Experts for Hard Stuff
I was chatting a while ago with someone who runs a successful business. She was very open about the limits of her expertise, telling me about the several consultants she relies on for everything from human resources development to marketing and IT.
She seemed amused at my unawareness that she would seek out so many such resources, and said, “I have experts I go to for hard stuff.” She said that her expectation would be that everyone in business would do the same.
Knowing my line of work, she pointed out that each one of my clients who seek counselling are doing just that same thing, and that this is her own philosophy that makes it easy for her to seek counselling when she needs it. We all need experts for hard stuff.
I was struck by how utterly normal, and acceptable this is to her, both professionally and personally. Having heard from so many others how difficult it is for them to overcome the stigma around seeking personal or relationship counselling, it was refreshing to hear her simple acceptance and even bewilderment that not everyone sees it this way.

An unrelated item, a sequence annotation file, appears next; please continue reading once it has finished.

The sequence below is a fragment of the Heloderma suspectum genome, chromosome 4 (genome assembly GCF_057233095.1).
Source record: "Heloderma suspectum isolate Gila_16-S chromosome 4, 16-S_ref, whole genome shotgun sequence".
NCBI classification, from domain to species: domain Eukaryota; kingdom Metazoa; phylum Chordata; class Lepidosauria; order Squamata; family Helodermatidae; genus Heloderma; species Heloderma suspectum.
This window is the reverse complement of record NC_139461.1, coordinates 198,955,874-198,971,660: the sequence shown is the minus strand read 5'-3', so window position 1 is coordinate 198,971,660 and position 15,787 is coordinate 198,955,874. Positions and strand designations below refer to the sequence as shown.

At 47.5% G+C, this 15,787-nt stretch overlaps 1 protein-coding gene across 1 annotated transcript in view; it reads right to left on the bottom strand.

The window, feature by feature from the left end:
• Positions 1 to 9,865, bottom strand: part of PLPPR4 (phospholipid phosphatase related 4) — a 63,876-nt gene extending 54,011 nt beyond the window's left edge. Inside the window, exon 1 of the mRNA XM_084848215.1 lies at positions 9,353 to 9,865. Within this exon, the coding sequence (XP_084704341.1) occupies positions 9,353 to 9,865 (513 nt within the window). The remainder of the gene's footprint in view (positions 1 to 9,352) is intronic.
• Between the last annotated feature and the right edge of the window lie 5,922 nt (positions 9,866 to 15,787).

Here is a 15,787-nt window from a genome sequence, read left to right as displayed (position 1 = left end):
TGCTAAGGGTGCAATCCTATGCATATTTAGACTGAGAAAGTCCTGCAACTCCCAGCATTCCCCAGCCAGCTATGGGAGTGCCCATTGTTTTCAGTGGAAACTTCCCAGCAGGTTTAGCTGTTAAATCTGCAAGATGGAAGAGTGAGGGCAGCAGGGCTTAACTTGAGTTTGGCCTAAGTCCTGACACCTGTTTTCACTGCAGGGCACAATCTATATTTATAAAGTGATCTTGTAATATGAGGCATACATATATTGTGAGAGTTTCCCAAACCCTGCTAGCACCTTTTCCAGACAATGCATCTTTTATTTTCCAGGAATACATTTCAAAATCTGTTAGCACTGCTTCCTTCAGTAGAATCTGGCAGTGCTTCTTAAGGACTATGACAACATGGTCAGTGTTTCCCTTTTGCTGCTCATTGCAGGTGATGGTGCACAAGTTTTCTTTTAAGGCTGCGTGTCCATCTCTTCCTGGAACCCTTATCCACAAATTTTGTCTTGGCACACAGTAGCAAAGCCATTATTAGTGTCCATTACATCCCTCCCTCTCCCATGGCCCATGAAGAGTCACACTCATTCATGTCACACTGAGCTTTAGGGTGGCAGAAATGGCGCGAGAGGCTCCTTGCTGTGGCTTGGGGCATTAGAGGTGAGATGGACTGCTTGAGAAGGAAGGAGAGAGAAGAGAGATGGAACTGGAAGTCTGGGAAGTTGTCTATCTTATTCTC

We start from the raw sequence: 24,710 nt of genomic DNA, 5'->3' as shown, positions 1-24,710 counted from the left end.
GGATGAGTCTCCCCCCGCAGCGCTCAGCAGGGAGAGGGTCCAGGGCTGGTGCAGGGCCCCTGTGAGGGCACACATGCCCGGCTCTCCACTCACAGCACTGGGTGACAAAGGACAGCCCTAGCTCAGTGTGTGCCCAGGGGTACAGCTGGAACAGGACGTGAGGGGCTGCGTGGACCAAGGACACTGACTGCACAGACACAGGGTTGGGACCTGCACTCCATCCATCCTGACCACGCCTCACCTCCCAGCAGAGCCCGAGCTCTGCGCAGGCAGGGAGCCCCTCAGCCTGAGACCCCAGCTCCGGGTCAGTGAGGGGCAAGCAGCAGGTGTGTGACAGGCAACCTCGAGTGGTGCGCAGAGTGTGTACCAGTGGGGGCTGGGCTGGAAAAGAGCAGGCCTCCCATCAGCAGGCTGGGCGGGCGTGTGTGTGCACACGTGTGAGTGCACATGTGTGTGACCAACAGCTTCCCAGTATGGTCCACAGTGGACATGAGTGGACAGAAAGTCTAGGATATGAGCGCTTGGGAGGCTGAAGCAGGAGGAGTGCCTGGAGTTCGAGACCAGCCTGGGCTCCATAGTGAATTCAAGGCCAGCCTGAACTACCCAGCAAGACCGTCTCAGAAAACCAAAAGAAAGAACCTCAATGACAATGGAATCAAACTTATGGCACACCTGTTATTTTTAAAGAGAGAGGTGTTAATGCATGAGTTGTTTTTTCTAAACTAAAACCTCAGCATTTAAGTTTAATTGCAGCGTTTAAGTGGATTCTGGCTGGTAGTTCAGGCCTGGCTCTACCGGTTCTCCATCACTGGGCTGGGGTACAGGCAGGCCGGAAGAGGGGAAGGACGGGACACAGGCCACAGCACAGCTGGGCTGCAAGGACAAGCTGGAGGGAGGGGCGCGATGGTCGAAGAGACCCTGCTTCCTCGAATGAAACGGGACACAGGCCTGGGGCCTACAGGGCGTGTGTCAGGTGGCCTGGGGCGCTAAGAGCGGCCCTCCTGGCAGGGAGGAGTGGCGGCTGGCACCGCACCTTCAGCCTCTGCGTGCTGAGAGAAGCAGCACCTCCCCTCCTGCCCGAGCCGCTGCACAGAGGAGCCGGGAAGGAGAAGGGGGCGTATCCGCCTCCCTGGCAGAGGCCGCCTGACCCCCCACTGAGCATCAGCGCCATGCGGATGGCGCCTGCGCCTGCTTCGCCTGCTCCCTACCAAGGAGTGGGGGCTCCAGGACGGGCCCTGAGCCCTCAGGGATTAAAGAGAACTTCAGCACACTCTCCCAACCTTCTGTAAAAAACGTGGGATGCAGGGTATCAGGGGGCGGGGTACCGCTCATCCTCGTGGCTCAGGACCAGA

The Ministry of Loneliness
Recently I was delivering WrapAround Facilitator training in Altona, Manitoba. Altona is a lovely small rural community about an hour and a half south of Winnipeg, close to the US border.
There I came across a newspaper for seniors entitled Senior Scope: For Ages 50 to 100+. And the front-page headline of the current issue blared out, “What Can Be Done About ‘Loneliness’?”
The author noted that British Prime Minister Theresa May had just appointed a “Minister of Loneliness.” This is a new cabinet position in the British government. The appointment was not done flippantly: there are staggering and sobering statistics that support this decision. Did you know that loneliness is a greater predicter of early death than smoking or obesity?
This is not just a British phenomenon—the same dynamics are happening across the Western world, including Canada, with the same impacts on health.
In other words, a public health crisis is emerging in our midst, with all of the costs, both social and economic, that a public health crisis brings with it—and the cause is loneliness.